By Ed Perkins, Tribune Content Agency
The big three legacy airlines have foisted a new gotcha on unsuspecting air travel consumers. “The way to arrange a multicity circle trip,” they tell you, “is to use our convenient multicity feature on our booking website.” And if you do, consumer advocates reveal, new rules would result in your paying several times as much as when you book your trip as separate one-way links.
In a posting last week, Kevin Mitchell, chairman of the Business Travel Coalition, cited a specific example: a three-stop circle trip from New York to Los Angeles to Albuquerque to Montreal to New York. Book it as a complete circle trip on an airline’s “multicity” website and pay $2,745. Book it as four one-way segments and pay $898. Similarly, blogger Gary Leff reported on a circle Austin-Chicago-Dallas-Austin trip: multicity price $1,058, separate one-ticket price $271. Depending on the trip, individual tickets can reduce the circle-trip fare anywhere from just a little to as much as 85 percent, according to Mitchell.
What’s the deal? Apparently, airlines’ systems compute the total fare as the sum of refundable fares rather than the sum of the lowest available fares. American, Delta and United all appear to be following the same general formula.
In a letter to the U.S. Department of Justice, Mitchell raised the obvious question of possible “illegal coordination” among the big three legacy lines. The fact that all three airlines changed fare rules at essentially the same time, to essentially the same rules, would tend to support this conclusion. As Mitchell puts it, “Perhaps most troubling is how the airlines knew that their competitors had made this change given that there was no public announcement.”
In some cases, a simple round-trip through an intermediate connecting point can cost more as a single ticket than as separate one-way tickets. So far, according to the blogosphere, airlines still check a bag through on a two-ticket trip, as long as both flights are on the same line. But an airline could decide to require that travelers on two-ticket trips to claim and re-check baggage — a non-starter for most travelers because of the requirement to do security twice.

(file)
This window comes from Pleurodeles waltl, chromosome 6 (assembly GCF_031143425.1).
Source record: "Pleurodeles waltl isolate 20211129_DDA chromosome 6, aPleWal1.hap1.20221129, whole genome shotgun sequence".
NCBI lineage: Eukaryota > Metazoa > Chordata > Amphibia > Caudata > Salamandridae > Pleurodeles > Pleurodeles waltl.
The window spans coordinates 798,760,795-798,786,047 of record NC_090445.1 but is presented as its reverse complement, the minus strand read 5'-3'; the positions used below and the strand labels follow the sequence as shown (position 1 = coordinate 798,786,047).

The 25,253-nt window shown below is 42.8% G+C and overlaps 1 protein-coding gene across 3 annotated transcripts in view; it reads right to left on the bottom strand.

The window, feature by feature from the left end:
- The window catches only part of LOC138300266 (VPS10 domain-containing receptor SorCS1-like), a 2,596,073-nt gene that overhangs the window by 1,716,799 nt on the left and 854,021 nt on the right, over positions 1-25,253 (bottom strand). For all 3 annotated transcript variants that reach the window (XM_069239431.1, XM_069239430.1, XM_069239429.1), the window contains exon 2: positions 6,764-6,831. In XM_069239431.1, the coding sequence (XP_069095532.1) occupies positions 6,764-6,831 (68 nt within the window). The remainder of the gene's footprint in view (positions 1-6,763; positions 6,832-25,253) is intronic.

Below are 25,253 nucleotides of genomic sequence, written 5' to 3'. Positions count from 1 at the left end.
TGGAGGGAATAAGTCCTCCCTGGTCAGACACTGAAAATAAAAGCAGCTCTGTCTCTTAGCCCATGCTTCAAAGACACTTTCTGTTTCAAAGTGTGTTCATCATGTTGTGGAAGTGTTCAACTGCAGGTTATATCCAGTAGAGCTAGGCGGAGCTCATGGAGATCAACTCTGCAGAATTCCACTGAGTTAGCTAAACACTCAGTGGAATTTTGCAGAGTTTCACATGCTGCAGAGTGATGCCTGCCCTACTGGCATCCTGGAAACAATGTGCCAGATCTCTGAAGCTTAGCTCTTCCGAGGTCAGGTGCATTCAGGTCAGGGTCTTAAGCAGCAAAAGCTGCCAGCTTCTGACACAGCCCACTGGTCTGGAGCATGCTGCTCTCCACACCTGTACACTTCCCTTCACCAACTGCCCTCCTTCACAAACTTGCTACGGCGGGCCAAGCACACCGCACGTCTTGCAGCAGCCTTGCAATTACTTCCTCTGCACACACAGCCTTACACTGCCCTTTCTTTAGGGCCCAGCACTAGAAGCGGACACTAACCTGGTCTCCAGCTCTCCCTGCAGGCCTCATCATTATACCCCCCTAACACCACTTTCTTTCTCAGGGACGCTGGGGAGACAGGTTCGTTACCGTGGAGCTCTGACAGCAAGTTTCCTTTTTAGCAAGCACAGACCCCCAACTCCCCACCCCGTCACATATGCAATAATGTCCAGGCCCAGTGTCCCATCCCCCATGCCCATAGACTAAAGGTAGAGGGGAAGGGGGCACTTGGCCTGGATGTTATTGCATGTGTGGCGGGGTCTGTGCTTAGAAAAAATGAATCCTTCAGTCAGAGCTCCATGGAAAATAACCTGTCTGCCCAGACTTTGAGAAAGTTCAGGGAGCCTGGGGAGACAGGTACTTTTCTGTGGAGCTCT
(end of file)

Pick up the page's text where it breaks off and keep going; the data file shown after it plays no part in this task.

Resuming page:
Mitchell is asking the Department of Justice to include this development in a more general examination of possible illegal coordination among the giant legacy lines. Certainly, there appears to be lots of evidence to support this conclusion in other ways.
Meanwhile, as consumers, you can generally avoid getting caught:
- For any multi-stop trip on a giant legacy line, always compare the fare as both a circle multicity trip and a series of one-way trips, and take the lowest total price. You face no downside when you buy your trip this way; you’re not violating any airline rules.
- Where possible, avoid the giant legacy lines. Alaska doesn’t seem to have adopted this scam: When I checked a circle trip on Alaska — Los Angeles to Anchorage to Seattle to Los Angeles — I found the circle trip a few dollars less expensive, probably because of minor airport fee differences. And Southwest, JetBlue, Spirit and Virgin America price all trips by combining one-way fares.
Given the negative publicity and strong whiffs of coordination, I wouldn’t be surprised to see the big three back off of this anti-consumer policy. But in the meantime, checking single-ticket options is a no-brainer.
As long as we’re on the subject, another gotcha is hitting some air travelers. When a traveler signs up for an airline-sponsored credit card that includes a “free” checked bag, and adds a separate card for a spouse, the “primary card holder” always gets the checked bag freebie. But the spouse gets freebie only when accompanying the primary cardholder: When traveling alone, the spouse pays the standard bag fee. Consumer advocate Donald Pevsner believes the way airlines hype these cards does not adequately disclose this provision: He has petitioned the DOT to require more prominent disclosure. If you agree, you can add your comments to the petition on regulations.gov, docket, DOT-OST-2016-0056.
(Send e-mail to Ed Perkins at firstname.lastname@example.org. Also, check out Ed’s new rail travel website.)
Tribune Content Agency — April 5, 2016
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